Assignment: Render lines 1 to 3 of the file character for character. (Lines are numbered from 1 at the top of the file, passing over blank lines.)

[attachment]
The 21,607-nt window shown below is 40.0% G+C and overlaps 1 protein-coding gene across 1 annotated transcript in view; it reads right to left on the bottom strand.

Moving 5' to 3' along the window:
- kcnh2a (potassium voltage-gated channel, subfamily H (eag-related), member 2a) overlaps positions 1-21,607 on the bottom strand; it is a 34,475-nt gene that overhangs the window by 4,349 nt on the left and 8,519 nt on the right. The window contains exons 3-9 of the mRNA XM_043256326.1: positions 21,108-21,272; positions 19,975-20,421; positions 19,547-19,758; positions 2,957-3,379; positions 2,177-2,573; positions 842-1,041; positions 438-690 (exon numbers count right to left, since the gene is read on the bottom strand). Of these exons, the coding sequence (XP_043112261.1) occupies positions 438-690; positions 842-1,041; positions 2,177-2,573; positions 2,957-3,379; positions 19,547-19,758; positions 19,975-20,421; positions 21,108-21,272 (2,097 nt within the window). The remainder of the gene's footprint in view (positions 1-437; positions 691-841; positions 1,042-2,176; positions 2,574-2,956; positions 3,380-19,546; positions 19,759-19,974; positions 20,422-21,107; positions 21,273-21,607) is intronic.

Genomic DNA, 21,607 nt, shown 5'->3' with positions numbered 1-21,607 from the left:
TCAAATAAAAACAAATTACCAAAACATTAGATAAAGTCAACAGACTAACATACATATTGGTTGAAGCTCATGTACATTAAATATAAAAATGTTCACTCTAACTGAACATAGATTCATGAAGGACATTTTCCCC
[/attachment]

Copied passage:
The 21,607-nt window shown below is 40.0% G+C and overlaps 1 protein-coding gene across 1 annotated transcript in view; it reads right to left on the bottom strand.

Moving 5' to 3' along the window:
- kcnh2a (potassium voltage-gated channel, subfamily H (eag-related), member 2a) overlaps positions 1-21,607 on the bottom strand; it is a 34,475-nt gene that overhangs the window by 4,349 nt on the left and 8,519 nt on the right. The window contains exons 3-9 of the mRNA XM_043256326.1: positions 21,108-21,272; positions 19,975-20,421; positions 19,547-19,758; positions 2,957-3,379; positions 2,177-2,573; positions 842-1,041; positions 438-690 (exon numbers count right to left, since the gene is read on the bottom strand). Of these exons, the coding sequence (XP_043112261.1) occupies positions 438-690; positions 842-1,041; positions 2,177-2,573; positions 2,957-3,379; positions 19,547-19,758; positions 19,975-20,421; positions 21,108-21,272 (2,097 nt within the window). The remainder of the gene's footprint in view (positions 1-437; positions 691-841; positions 1,042-2,176; positions 2,574-2,956; positions 3,380-19,546; positions 19,759-19,974; positions 20,422-21,107; positions 21,273-21,607) is intronic.